Who's Healthier, You or Your Car?

Who's healthier?  You or your car?

It's the theme of a cute new commercial, with the guy I adore (used to be on QVC) asking people all these questions.  (Wish he'd take off that baseball cap, but maybe he has no hair under it?)

The new question is, what's in better shape, you or your car.

Predictably, the folks all say their car, including the guy who says he needs a new wheel, but his car is doing great.

But what's the truth of this?  Do we take better care of our cars?  Sue Curry, PhD, recently blogged on at the Huffington Post that this is a matter not to be taken lightly.  While cars have gotten smaller and more compact, we've gone the opposite way.  She references Martin Becker, a renown "healthcare promoter," as she describes him, who facetiously noted that "we should weigh less than our cars."

But in the years since he said this, she reports, "Cars have become lighter and we all know what's happened to our weight."

Curry, who is concerned mostly with public health, has used this commercial to write about our overall health and well-being as a country.  She says that public health successes are mostly tied to what doesn't happen -- "kids don't get measles, people don't get emphysema, or cancer from a lifetime of tobacco use, communities aren't sickened through exposure to unsafe water and food supplies."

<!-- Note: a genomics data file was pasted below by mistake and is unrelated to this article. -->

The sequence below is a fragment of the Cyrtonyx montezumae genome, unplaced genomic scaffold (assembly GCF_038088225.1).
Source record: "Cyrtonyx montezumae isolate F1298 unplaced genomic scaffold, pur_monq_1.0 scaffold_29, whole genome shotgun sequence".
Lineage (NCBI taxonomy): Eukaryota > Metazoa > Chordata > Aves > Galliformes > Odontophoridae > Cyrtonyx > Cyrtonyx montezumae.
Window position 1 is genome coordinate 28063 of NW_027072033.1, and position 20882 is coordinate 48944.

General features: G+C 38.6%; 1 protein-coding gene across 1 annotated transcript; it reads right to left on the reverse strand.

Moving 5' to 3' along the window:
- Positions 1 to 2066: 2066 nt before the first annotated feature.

But the reality is that while our country spends more than any other on healthcare (a whopping $2.6 trillion in 2010, according to Curry), our results are no better, sometimes worse than, countries that spend far less. Curry puts it down to our obsession with "cure, not prevention," and suggests we need to start investing more in healthcare and ways to head off disease -- losing weight, becoming more active, watching our cholesterol, getting regular mammograms and PSAs for prostate cancer -- rather than to try to cure it when it arrives.

I must say I agree.  But then there all the experts on the other side of this, who say we spend far too much money on looking for disease in healthy people, or the "healthy well," when we could better be investing more in what causes these diseases.

So who's healthier, your car or you?  In my case, my car is a month older than my son (12), and I'm 'way beyond that in years.  But I'm still here, and so is my car, so I guess it's a tie.

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